After reading Roy Terrell's delightful article about cruising in the Grenadines (Six Characters in Search of Summer, Jan. 21), I seriously question the author's sanity. Why would any man in his right mind ever want to return to New York City's 9-to-5 world after such a trip? If you value Terrell's services I suggest you keep an eye on him.
As I read the article, riding on Lexington Avenue's underground answer to the Eleuthera, I looked up and noticed my stop. Undismayed, I continued on a northerly tack four stops past my own. After another 15¢ fare, I returned to my stop and walked the usual three blocks, but I didn't notice the cold and wind nearly as much. Many thanks to Roy Terrell for such enjoyable and spellbinding reading.
THOMAS H. SHAFER JR.
New York City
It's interesting to read that (according to New York publicity man Eddie Jaffe) the NFL players want closed-circuit theater TV for the league's 1963 championship game (SCORECARD. Jan. 14).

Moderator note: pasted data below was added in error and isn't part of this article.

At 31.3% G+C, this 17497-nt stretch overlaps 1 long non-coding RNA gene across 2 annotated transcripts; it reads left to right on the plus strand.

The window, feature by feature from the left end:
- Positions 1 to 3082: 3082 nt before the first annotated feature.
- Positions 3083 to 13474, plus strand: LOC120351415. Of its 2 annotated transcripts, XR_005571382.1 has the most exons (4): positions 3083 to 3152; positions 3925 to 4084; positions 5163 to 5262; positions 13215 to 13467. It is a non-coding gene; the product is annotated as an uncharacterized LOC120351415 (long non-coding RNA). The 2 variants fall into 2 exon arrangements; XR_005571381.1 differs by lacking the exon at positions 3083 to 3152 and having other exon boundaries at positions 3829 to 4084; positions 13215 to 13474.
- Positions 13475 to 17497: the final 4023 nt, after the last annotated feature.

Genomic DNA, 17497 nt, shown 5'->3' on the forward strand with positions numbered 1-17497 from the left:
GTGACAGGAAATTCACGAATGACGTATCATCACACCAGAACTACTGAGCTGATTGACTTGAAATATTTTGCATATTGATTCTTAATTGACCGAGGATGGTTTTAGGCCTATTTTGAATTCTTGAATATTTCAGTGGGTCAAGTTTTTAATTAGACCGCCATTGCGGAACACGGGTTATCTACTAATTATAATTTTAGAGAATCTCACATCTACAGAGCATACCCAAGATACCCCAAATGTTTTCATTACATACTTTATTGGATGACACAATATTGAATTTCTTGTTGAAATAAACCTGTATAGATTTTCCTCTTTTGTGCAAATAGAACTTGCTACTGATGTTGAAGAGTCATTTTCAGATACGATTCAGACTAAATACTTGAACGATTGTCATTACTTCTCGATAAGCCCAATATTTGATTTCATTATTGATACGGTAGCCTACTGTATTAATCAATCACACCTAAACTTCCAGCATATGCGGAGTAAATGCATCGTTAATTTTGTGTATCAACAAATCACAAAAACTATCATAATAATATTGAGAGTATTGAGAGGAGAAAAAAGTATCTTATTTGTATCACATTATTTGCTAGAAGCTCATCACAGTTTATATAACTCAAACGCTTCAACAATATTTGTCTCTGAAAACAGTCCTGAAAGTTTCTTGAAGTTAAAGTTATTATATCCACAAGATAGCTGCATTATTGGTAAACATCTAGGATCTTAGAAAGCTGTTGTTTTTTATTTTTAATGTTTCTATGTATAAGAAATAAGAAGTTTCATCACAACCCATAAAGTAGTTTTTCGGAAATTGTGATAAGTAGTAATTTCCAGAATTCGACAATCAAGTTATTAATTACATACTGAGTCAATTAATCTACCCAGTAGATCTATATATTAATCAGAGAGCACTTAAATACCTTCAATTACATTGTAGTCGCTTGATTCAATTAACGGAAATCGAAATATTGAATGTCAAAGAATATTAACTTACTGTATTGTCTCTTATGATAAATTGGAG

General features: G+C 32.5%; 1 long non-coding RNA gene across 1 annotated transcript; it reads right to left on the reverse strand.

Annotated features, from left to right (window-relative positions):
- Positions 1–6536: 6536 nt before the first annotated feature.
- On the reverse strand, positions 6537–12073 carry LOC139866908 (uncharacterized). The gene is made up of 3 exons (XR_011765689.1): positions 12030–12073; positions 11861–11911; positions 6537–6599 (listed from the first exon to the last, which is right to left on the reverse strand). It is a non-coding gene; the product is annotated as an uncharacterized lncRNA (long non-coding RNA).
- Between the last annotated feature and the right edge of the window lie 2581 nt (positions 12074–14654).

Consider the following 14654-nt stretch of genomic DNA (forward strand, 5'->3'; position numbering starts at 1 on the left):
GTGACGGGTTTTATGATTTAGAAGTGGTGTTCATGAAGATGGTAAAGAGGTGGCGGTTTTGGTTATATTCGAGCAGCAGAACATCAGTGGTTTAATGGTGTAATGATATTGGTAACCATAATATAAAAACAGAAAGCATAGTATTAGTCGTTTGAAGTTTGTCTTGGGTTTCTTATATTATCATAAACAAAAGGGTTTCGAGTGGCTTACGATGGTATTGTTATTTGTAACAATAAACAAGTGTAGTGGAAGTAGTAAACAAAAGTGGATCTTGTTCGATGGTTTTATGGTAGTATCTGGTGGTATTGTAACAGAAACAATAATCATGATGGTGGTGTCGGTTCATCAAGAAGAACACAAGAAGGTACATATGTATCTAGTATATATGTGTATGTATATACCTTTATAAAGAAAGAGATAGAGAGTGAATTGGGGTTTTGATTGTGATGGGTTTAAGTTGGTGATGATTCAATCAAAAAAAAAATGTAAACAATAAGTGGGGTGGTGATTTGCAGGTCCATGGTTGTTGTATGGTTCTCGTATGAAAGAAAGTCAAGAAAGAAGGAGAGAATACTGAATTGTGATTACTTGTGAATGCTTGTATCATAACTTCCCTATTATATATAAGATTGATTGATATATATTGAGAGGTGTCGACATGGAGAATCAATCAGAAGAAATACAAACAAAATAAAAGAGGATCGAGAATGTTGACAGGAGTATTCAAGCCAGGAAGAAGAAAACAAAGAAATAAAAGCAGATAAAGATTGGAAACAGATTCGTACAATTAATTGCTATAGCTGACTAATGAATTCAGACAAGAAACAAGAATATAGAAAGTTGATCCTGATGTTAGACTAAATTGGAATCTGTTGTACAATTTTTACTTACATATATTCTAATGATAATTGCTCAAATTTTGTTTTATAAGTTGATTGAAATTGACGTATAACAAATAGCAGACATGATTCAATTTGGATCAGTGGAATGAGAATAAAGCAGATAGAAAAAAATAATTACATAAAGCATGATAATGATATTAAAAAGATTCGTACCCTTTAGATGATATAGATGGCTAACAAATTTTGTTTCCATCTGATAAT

Did Mr. Jaffe ever stop to think what the public wants, especially the millions who have turned NFL turnstiles and kept them in business these past 15 years?
Having read The Black Hawks Are Bright Hopes (Jan. 14), I am beginning to wonder just how anybody could beat those "big, bad, bold Chicago Black Hawks." It seems to be Arlie Schardt's opinion that the Hawks are going to make a runaway of the NHL race this year. I would like to point out that the only reason they are at the top is because of Toronto's seemingly indifferent mood every time the Leafs play a team such as Boston or New York. Toronto has lost only two of nine games played with Chicago this year, and may I remind you that Chicago did not "barely" lose to Toronto last year in the finals. Toronto won, in Chicago!